Kardashian’s claimed weight loss rate was much faster than what most experts recommend: 1/2 to 2 pounds per week (13).

Furthermore, losing weight for a particular event is emblematic of diet culture and the pressure to prioritize physical thinness over overall health.

In the past, celebrities such as Kardashian have also been accused of editing their photos on social media and promoting unrealistic beauty standards.

Additionally, many social media trends (such as the “what to eat in a day” videos circulating on TikTok) set unrealistic expectations, promote diet culture, and encourage young people, especially, to be “clean.” ” It can perpetuate an unhealthy obsession with food.

Not all nutrition information on the Internet is reliable. Be aware of a few things that help distinguish good advice from bad advice online.

Check your credentials

Rather than relying on social media influencers to promote supplements and weight loss products, it’s best to get nutrition advice directly from educated, experienced, and trained professionals.

For example, a registered dietitian must have a bachelor’s degree from an accredited institution, complete a nutrition internship or conditioning program with a controlled nutrition practice, and pass a written exam (14).

On the other hand, many states do not require formal training for nutritionists. This means that anyone can use this title regardless of experience or education (15).

In addition to registered dietitians, physicians are a valuable source of trusted health advice, and certified personal trainers can provide more in-depth information on fitness and exercise.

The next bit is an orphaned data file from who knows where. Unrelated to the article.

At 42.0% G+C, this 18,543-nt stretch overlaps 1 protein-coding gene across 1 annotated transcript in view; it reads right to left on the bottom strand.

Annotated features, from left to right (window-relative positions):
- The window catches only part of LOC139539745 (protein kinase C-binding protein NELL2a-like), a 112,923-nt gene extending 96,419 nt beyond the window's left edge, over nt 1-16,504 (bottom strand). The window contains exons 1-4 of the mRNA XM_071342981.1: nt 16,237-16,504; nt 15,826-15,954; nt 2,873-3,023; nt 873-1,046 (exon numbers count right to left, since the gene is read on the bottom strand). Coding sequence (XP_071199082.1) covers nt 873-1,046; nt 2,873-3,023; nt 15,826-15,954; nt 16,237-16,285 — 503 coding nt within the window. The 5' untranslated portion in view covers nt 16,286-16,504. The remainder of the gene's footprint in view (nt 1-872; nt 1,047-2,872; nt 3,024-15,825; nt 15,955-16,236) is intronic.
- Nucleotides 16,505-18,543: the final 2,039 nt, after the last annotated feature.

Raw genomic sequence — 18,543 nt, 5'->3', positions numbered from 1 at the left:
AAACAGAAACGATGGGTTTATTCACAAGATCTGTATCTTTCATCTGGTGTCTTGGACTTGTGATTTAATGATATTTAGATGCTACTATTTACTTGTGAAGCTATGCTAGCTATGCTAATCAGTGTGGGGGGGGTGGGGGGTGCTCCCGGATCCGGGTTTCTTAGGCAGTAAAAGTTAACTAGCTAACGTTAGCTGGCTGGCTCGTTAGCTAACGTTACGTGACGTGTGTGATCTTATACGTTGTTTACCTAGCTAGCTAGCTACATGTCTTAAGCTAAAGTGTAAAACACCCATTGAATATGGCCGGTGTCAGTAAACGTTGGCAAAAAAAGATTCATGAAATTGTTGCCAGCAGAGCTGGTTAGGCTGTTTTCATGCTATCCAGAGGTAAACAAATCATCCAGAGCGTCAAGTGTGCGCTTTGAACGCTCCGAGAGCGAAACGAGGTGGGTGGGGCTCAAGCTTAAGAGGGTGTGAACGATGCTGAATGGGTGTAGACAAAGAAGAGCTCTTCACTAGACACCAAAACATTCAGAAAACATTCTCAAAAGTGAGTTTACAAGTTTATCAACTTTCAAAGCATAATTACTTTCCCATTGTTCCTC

Nutrition advice on social media can be tempting because it’s free. However, working with qualified professionals doesn’t have to be expensive.

Many health professionals, including registered dietitians, accept health insurance and Medicare, or adjust rates based on a sliding scale as needed to make their services more affordable.

Avoid sponsored content

According to the FTC, social media influencers must disclose their financial or personal affiliation with brands when endorsing products (16).

This requirement makes it much easier to determine if someone is actually making a true recommendation for a product, diet, or supplement they use.

In general, use caution when sponsored content appears in your feed.

If you try a product someone recommends or want to learn more about it, be sure to See reviews from real customers or medical professionals to find out if a product is trustworthy and safe.

Beware of unrealistic claims

Many diet products and supplements are backed up by claims they believe are too good to be true.

Any diet, pill, or other product that claims to help you lose a lot of weight quickly should be avoided at all costs.

In fact, both weight loss supplements and crash diets have been associated with a long list of adverse health effects and are unlikely to lead to long-term sustainable weight loss (.17, 18).

Look for terms like “cure,” “first aid,” and “immediate action,” and watch out for health claims that sound unrealistic, unsustainable, or unhealthy.

avoid restricted diets

Many popular diet programs are very restrictive, often eliminating nutritious ingredients or entire food groups.

Some companies market these fad diets in an attempt to profit from consumers looking for an easy way to lose weight or improve their health.

However, in addition to being ineffective in the long term, crash diets can have serious health consequences and may increase the risk of eating disorder (Ten, 18).

Avoiding an overly restrictive diet and enjoying your favorite foods in moderation as part of a nutritious and balanced eating pattern is a much better approach to promoting weight loss and overall health. .

Learn more about why these “fad diets” don’t work and how they can harm you in this article.

With more and more excitement in health, wellness and nutrition, it’s important to be more selective about where you get your information from.

While it may seem harmless and easy to pass by, many of the products and trends advertised on social media platforms can have serious health implications.

Get information from reputable sources, avoid sponsored content, and avoid restrictive diets and products that sound too palatable.